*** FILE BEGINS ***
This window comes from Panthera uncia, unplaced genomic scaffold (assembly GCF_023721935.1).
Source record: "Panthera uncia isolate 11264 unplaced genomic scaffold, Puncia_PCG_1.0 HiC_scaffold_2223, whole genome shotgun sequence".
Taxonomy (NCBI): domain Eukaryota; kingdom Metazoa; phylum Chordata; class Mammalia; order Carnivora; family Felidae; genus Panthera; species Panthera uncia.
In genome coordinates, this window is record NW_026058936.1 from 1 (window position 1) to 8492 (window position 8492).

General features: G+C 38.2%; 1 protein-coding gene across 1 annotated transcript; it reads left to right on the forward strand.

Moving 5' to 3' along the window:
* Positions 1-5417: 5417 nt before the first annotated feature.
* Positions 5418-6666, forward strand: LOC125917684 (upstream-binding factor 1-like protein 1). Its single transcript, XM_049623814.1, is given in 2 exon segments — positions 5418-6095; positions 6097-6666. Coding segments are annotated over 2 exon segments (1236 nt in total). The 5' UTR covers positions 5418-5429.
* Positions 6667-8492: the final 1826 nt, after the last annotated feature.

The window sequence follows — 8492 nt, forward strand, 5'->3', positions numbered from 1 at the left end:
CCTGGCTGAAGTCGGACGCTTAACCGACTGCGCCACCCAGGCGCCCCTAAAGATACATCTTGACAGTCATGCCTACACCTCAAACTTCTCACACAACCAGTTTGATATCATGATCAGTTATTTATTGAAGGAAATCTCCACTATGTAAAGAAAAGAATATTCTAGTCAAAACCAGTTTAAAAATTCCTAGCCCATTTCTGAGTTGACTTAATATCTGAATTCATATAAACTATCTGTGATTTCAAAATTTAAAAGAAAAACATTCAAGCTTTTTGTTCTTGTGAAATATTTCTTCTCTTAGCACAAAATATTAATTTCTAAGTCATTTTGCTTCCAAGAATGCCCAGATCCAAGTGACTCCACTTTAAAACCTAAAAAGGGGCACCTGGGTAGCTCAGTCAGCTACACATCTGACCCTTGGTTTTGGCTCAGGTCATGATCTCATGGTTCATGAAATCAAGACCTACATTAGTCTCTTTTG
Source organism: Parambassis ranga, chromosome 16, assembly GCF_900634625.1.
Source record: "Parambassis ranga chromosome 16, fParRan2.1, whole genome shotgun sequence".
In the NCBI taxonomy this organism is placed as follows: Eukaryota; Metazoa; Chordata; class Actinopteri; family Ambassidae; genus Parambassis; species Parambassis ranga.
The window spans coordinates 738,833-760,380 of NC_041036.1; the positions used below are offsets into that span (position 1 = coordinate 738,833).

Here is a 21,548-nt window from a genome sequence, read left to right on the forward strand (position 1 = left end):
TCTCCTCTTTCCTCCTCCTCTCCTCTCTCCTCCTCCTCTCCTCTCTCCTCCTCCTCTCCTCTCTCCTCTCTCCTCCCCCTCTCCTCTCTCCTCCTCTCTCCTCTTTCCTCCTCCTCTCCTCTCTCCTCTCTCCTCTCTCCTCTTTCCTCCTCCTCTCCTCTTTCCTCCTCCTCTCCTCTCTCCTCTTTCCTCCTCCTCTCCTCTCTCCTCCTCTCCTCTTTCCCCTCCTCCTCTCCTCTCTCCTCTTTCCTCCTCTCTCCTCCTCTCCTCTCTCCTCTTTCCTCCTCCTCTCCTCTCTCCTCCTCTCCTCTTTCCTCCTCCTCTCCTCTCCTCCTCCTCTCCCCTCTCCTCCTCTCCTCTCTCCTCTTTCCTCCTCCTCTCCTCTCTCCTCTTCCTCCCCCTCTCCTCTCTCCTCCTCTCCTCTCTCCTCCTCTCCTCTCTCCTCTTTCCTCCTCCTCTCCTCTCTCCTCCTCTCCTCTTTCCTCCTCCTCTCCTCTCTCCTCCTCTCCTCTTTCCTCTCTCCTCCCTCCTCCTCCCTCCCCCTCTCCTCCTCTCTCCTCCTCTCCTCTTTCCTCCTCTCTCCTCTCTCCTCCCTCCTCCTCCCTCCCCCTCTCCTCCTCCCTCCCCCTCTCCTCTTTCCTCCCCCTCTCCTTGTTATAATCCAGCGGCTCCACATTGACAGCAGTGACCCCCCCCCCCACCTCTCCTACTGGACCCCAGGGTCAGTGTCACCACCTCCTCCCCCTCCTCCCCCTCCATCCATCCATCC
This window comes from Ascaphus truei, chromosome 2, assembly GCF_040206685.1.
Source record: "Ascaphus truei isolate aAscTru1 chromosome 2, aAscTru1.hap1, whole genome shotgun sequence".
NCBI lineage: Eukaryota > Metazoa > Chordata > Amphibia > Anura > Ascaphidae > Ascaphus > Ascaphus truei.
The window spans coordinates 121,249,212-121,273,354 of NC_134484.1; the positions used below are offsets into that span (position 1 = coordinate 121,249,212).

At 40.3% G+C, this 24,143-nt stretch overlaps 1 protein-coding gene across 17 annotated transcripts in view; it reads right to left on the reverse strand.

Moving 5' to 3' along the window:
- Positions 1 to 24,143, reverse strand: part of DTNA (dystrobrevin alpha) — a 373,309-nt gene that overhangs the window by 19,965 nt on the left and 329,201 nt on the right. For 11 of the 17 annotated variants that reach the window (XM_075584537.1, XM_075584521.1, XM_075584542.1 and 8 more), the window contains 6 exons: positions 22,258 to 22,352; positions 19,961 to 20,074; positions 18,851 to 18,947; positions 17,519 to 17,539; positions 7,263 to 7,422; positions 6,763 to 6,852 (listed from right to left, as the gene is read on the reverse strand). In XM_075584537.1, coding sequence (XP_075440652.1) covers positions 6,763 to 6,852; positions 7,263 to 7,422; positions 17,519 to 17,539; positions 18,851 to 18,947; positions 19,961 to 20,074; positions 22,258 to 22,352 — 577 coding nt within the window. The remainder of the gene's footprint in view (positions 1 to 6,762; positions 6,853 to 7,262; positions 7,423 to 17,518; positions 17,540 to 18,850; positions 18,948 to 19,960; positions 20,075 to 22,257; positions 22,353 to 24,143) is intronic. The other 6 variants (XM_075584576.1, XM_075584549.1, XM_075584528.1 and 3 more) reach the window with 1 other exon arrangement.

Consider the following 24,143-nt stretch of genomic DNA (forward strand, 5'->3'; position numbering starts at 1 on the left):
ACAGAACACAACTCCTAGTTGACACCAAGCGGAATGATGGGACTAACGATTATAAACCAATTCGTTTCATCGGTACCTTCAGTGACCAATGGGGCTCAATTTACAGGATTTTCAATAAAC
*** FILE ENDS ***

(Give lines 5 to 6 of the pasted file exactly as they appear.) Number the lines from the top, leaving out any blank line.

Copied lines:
General features: G+C 38.2%; 1 protein-coding gene across 1 annotated transcript; it reads left to right on the forward strand.

Moving 5' to 3' along the window: